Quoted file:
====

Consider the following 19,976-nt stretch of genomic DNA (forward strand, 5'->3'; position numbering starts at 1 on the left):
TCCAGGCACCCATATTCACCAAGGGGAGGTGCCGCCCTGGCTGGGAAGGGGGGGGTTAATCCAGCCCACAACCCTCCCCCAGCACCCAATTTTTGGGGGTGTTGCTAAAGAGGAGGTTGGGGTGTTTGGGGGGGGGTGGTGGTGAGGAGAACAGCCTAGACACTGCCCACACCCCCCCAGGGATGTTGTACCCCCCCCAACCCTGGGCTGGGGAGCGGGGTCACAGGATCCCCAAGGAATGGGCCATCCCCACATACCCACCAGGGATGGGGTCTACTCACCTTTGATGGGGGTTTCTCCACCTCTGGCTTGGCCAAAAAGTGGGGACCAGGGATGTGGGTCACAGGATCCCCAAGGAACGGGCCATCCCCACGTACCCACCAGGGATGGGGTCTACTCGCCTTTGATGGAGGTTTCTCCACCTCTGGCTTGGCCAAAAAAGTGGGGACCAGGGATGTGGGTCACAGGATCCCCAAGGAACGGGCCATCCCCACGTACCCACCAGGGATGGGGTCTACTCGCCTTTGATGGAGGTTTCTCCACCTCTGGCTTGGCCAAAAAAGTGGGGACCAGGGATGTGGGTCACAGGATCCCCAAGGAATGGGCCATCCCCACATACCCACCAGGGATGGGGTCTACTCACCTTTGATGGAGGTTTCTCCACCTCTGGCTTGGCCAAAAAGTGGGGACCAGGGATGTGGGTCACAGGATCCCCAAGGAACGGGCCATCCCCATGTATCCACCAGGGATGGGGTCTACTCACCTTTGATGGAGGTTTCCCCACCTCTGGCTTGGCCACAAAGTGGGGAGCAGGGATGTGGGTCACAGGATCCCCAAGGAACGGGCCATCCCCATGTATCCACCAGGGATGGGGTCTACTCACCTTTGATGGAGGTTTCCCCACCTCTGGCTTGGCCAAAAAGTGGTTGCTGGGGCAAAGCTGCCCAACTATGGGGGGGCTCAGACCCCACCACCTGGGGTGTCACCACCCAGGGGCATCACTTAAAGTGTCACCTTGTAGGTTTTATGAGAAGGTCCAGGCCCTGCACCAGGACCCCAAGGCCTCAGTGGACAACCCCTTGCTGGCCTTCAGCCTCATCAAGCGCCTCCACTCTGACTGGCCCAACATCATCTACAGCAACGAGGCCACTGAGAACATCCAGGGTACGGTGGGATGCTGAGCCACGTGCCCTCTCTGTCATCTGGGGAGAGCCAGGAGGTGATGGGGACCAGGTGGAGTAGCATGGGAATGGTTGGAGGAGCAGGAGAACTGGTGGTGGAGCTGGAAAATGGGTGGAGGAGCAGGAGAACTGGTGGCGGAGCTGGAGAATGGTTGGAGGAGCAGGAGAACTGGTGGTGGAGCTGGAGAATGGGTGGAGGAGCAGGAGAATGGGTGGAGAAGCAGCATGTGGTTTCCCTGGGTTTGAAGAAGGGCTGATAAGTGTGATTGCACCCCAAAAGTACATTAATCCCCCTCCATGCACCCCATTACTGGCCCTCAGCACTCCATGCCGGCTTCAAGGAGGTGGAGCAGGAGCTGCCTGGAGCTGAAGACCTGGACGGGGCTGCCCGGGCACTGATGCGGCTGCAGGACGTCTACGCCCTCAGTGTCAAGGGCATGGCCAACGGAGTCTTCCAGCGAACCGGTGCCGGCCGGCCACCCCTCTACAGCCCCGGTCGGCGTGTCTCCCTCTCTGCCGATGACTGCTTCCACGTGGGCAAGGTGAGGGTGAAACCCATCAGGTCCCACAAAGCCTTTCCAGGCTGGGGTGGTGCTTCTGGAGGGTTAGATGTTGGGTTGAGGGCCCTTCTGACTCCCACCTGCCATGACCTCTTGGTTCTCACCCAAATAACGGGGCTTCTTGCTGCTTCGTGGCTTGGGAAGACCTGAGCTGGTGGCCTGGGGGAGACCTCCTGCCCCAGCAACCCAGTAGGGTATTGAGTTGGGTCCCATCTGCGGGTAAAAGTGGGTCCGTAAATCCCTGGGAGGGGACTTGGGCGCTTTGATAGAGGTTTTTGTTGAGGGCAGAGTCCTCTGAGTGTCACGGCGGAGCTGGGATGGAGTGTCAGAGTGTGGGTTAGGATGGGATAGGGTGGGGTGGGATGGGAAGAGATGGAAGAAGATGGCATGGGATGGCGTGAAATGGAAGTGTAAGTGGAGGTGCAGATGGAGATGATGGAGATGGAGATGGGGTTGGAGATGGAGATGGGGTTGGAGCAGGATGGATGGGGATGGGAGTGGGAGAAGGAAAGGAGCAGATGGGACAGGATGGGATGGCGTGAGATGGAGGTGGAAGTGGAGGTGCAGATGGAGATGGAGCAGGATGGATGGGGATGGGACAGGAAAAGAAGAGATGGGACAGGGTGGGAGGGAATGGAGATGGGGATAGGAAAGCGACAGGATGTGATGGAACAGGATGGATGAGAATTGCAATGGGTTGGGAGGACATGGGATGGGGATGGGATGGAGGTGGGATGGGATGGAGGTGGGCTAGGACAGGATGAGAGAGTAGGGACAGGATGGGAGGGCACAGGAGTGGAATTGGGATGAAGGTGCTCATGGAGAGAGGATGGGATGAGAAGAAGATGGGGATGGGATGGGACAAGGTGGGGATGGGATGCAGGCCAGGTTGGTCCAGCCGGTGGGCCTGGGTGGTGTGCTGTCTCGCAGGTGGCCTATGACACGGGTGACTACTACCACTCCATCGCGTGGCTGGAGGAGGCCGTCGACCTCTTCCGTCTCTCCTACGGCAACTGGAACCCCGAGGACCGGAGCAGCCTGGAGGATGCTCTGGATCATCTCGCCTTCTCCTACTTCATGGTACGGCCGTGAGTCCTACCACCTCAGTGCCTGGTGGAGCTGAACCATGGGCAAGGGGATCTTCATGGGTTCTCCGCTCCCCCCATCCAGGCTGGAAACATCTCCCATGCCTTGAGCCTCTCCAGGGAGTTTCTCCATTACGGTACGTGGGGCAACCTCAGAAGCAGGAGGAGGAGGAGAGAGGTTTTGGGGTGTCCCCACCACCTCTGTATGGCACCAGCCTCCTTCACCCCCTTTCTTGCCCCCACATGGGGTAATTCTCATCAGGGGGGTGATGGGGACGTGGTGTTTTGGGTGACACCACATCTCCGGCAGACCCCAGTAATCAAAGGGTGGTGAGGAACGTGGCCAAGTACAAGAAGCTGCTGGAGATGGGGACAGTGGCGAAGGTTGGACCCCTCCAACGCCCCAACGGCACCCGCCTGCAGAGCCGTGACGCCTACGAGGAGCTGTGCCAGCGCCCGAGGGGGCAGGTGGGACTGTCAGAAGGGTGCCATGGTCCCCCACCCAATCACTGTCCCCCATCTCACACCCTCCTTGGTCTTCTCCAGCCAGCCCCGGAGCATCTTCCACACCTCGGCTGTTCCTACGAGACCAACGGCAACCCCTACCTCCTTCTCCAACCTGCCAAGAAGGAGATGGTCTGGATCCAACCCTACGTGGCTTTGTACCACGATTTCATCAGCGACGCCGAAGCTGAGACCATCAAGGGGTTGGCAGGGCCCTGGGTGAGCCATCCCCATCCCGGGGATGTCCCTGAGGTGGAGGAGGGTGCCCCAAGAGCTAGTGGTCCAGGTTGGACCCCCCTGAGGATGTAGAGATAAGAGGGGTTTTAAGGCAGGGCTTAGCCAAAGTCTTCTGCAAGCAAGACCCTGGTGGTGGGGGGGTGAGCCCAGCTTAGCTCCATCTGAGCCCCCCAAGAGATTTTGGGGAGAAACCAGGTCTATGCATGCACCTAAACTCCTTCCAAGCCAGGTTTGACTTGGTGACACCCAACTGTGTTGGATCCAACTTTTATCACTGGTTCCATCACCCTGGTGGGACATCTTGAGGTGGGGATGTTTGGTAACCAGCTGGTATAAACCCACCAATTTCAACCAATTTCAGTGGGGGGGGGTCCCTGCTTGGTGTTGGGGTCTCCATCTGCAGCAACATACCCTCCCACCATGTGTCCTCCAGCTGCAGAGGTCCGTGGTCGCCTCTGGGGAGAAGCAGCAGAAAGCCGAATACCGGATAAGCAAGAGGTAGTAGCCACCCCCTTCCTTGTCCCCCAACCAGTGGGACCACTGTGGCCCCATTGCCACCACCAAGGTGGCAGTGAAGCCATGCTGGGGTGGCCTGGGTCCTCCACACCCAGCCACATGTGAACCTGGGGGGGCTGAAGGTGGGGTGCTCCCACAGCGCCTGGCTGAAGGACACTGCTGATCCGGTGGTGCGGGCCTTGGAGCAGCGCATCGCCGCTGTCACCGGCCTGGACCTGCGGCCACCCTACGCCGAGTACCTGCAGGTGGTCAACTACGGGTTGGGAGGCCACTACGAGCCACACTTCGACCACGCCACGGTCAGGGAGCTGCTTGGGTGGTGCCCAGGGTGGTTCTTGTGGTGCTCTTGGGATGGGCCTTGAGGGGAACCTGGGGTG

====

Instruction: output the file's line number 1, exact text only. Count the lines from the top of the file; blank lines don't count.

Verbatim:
Consider the following 19,976-nt stretch of genomic DNA (forward strand, 5'->3'; position numbering starts at 1 on the left):